Melbourne Office Workers
Office workers walk along an overpass in Central Melbourne May 12, 2011. Reuters/Mike Tsikas

Former Prime Minister Tony Abbott has called the Australian Human Rights Commission’s workforce gender ratio target “anti-men.” Sex Discrimination Commissioner Kate Jenkins has told federal government to make private sector contractors to hire more women to help close the 16 percent gender pay gap.

As the Telegraph reports, Jenkins advised the federal government to take “disruptive action” and make private sector contractors hire more women. She allegedly said the government should include a clause in their contracts requiring “demonstrated efforts to improve gender balance.” The target is 40 percent women, 40 percent men, and the remaining 20 percent unallocated to allow for flexibility.

Male-dominated industries should apparently indicate an upward trend in the recruitment and retention of women over time. Abbott, however, saw the potential move as “anti-men.”

“Pull your head in,” he told 2GB radio. “We absolutely have to give women a fair go but some of this stuff sounds like it’s just anti-men.”

The Telegraph also points out that Jenkin’s quotas could prove to be troublesome for both male-dominated and female-dominated industries. Construction, manufacturing, mining and energy supply industries would be forced to balance their current 80 percent male workforce. This would also apparently be destructive for healthcare and education industries, where women make up 80 and 70 percent of the workforce respectively.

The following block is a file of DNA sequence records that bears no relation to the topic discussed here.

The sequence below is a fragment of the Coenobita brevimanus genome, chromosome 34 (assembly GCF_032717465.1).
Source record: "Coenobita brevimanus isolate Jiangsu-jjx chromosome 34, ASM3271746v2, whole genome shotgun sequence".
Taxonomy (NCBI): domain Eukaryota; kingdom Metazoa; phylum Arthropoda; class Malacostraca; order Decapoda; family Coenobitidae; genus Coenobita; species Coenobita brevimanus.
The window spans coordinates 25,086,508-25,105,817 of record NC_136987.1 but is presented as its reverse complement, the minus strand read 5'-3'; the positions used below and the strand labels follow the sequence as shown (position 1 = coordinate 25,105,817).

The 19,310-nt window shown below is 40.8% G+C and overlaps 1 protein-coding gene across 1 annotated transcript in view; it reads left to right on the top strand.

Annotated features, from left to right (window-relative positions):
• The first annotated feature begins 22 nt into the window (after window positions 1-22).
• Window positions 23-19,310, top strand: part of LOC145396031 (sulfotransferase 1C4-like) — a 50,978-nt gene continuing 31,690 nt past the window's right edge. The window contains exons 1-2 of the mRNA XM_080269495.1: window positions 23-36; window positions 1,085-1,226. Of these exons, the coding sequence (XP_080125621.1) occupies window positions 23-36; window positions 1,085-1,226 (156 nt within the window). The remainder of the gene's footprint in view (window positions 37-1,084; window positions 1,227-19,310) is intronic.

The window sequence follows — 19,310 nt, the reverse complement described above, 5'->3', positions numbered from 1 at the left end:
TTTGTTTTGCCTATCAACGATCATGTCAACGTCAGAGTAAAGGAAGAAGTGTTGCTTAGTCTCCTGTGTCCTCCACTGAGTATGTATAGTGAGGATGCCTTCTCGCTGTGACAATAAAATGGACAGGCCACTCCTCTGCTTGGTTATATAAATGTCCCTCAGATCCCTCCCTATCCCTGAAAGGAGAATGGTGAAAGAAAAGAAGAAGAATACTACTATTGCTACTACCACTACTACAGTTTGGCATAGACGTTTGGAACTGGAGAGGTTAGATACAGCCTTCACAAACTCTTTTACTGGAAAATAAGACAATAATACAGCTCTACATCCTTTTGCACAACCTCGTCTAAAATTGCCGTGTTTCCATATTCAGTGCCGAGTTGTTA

In 2015-16 data, the federal government awarded $57 billion contracts to private companies. “Disruptive action” could mean that companies that fail to follow the suggested gender balance ratio on their recruitment process could lose federal contracts.

However, according to Jenkins, the Telegraph report was not accurate. The Human Rights Commission only recommended that the Government should become a model industry in improving gender balance in the workforce, not suggested that quotes should be put in place.

“The 40:40:20 target is used by the Workplace Gender Equality Agency to describe gender-balanced workplaces. It means that a gender-balanced workforce would be made up of 40 percent men and 40 percent women, with the remaining 20 percent unspecified to allow for flexibility,” she said. “This is not a mandatory quota. Organisations would not need to meet this gender balance target to secure Government contracts.”

Jenkins further explained that the recommendation simply asks for “demonstrated efforts” to improve the gender balance in the workforce, insisting that there are many benefits that come from improving the issue in both male- and female-dominated industries.

“Increasing diversity in organisations has proven benefits,” the commissioner said in a statement. “By improving women’s participation in male-dominated industries, we can broaden the talent pool within these industries, address skill shortages and improve the performance of organisations. Similar benefits would flow to female-dominated workforces.”

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